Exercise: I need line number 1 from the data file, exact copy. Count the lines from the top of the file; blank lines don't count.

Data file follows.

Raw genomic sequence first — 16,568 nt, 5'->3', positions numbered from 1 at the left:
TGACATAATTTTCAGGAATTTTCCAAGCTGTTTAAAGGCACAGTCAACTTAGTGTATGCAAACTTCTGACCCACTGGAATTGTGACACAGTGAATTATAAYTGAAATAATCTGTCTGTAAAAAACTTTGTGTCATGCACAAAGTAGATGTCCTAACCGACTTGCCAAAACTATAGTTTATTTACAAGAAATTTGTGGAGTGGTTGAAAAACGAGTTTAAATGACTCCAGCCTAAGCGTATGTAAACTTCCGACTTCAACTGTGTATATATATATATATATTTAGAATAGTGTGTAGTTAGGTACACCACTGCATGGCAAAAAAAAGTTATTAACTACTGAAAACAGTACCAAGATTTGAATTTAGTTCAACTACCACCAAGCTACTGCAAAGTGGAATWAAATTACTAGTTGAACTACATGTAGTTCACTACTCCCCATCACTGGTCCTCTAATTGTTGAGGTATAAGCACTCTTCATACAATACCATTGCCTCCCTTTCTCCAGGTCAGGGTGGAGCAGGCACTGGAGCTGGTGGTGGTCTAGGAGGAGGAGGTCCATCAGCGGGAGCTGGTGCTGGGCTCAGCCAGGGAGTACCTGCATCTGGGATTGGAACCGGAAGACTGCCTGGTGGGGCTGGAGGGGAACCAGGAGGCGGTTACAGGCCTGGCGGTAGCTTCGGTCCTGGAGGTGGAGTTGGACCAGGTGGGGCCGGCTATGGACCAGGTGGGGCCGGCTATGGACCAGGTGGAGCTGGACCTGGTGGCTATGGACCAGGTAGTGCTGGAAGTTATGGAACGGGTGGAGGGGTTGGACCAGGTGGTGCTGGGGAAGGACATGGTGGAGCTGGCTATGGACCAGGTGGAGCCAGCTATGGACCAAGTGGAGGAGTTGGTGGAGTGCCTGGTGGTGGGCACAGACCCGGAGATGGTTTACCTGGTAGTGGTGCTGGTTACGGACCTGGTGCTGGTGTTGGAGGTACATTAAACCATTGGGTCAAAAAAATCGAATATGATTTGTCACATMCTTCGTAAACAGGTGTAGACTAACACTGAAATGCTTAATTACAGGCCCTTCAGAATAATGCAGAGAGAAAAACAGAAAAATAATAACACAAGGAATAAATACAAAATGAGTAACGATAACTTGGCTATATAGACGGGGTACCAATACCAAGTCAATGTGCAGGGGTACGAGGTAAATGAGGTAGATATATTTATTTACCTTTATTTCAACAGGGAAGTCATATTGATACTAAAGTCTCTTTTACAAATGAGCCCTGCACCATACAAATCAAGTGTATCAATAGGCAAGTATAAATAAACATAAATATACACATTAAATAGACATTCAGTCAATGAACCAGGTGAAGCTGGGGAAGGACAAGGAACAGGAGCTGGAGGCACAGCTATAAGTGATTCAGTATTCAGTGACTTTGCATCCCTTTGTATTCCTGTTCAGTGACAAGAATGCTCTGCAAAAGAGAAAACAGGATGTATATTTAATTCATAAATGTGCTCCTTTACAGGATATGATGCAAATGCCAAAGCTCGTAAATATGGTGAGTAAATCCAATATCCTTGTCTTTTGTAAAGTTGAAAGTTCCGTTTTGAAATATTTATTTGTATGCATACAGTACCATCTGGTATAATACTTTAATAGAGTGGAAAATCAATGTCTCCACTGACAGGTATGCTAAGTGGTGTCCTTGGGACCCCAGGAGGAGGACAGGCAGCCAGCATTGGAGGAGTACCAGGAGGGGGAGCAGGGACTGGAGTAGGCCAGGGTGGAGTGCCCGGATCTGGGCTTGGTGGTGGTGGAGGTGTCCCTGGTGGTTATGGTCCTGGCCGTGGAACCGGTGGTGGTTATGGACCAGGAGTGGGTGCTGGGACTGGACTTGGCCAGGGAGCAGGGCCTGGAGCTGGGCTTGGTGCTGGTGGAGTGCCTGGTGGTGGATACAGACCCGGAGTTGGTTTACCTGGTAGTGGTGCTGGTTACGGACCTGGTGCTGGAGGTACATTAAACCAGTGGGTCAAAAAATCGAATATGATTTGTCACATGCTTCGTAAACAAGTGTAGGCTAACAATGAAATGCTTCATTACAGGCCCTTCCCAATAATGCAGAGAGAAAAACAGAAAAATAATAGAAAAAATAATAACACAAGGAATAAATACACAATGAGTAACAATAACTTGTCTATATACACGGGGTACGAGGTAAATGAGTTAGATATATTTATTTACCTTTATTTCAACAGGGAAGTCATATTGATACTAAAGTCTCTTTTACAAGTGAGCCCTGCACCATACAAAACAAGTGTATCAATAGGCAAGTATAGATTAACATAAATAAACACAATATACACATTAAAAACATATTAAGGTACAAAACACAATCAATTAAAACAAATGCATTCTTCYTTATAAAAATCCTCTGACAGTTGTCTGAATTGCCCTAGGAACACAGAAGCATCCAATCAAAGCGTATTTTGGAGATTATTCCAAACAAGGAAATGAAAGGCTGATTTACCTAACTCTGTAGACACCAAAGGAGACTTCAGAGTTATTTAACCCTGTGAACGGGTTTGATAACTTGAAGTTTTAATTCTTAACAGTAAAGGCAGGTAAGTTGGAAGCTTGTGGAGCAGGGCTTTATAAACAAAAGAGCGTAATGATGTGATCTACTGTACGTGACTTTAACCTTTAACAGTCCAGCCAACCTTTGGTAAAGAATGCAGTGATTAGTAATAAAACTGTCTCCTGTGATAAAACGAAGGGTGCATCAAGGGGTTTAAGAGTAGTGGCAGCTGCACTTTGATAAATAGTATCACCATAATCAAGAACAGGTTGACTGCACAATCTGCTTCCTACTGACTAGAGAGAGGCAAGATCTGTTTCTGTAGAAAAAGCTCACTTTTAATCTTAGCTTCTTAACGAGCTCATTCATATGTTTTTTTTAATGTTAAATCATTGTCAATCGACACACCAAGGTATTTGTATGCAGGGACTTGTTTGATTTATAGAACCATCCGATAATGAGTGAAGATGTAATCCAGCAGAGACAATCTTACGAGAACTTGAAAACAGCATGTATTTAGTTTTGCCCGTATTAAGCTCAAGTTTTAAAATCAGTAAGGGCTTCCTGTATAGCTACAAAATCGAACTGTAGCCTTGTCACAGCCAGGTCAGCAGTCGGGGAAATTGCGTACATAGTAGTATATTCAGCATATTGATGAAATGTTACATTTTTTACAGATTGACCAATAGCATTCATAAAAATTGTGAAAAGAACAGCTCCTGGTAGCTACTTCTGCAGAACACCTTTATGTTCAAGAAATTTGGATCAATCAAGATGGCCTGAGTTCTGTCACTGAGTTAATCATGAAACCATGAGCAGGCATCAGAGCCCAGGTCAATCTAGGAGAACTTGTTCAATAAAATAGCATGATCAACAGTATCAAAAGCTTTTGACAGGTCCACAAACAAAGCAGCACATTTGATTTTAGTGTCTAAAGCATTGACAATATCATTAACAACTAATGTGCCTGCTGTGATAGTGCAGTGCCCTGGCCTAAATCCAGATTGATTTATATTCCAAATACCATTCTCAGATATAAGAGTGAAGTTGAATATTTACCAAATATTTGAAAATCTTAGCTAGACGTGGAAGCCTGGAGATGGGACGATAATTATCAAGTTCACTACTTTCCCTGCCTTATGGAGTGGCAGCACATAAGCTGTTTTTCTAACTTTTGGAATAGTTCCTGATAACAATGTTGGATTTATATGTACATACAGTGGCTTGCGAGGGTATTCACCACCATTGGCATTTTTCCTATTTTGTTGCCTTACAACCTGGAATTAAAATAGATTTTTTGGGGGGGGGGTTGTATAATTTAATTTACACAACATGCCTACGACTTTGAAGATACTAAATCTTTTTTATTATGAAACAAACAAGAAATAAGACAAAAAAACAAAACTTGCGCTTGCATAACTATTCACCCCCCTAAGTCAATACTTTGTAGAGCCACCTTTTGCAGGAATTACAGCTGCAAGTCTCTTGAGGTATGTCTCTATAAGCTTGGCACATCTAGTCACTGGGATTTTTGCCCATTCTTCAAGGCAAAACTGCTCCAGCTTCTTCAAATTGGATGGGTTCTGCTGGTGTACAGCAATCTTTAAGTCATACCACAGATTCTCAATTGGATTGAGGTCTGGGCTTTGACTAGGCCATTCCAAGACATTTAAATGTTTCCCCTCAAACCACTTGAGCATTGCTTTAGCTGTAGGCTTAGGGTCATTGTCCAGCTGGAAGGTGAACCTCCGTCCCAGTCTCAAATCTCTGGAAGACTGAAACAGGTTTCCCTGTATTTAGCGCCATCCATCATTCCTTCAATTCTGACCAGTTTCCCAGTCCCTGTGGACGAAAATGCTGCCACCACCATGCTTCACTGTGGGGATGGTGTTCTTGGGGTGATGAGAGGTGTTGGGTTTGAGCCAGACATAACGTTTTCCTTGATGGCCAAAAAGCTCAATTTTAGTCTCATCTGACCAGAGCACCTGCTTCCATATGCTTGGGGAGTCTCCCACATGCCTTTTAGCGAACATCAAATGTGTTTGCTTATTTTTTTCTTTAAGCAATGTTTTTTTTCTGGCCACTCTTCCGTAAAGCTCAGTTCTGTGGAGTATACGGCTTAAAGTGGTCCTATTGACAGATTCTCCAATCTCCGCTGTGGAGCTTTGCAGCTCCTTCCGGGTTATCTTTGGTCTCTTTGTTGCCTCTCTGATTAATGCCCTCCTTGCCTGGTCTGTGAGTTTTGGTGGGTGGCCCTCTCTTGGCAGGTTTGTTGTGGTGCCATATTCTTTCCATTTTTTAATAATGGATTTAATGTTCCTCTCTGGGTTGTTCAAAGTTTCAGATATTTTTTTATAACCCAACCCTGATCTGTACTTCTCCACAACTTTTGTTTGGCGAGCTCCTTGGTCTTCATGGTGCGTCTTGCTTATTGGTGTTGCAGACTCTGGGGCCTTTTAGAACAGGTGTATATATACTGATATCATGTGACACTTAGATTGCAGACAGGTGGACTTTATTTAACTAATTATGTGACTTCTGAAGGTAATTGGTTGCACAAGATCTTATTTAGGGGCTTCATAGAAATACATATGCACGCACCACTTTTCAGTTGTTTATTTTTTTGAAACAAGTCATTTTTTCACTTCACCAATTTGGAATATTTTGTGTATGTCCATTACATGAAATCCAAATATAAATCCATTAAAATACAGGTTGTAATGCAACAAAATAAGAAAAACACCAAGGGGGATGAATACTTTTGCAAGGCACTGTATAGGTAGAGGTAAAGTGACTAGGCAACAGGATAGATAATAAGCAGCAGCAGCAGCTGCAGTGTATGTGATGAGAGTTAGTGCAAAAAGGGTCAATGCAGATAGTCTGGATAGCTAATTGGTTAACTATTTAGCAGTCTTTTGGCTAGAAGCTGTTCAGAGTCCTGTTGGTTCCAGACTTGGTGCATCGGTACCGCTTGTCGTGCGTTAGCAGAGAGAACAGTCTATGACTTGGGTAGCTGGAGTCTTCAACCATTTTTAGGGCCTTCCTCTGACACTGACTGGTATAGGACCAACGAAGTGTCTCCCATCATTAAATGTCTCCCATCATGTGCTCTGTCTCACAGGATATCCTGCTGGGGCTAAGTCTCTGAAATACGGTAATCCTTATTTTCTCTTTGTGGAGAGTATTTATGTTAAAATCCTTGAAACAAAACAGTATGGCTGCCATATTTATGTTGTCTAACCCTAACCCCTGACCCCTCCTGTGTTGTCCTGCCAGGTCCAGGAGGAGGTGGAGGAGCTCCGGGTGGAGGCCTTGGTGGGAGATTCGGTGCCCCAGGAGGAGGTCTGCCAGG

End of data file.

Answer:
Raw genomic sequence first — 16,568 nt, 5'->3', positions numbered from 1 at the left: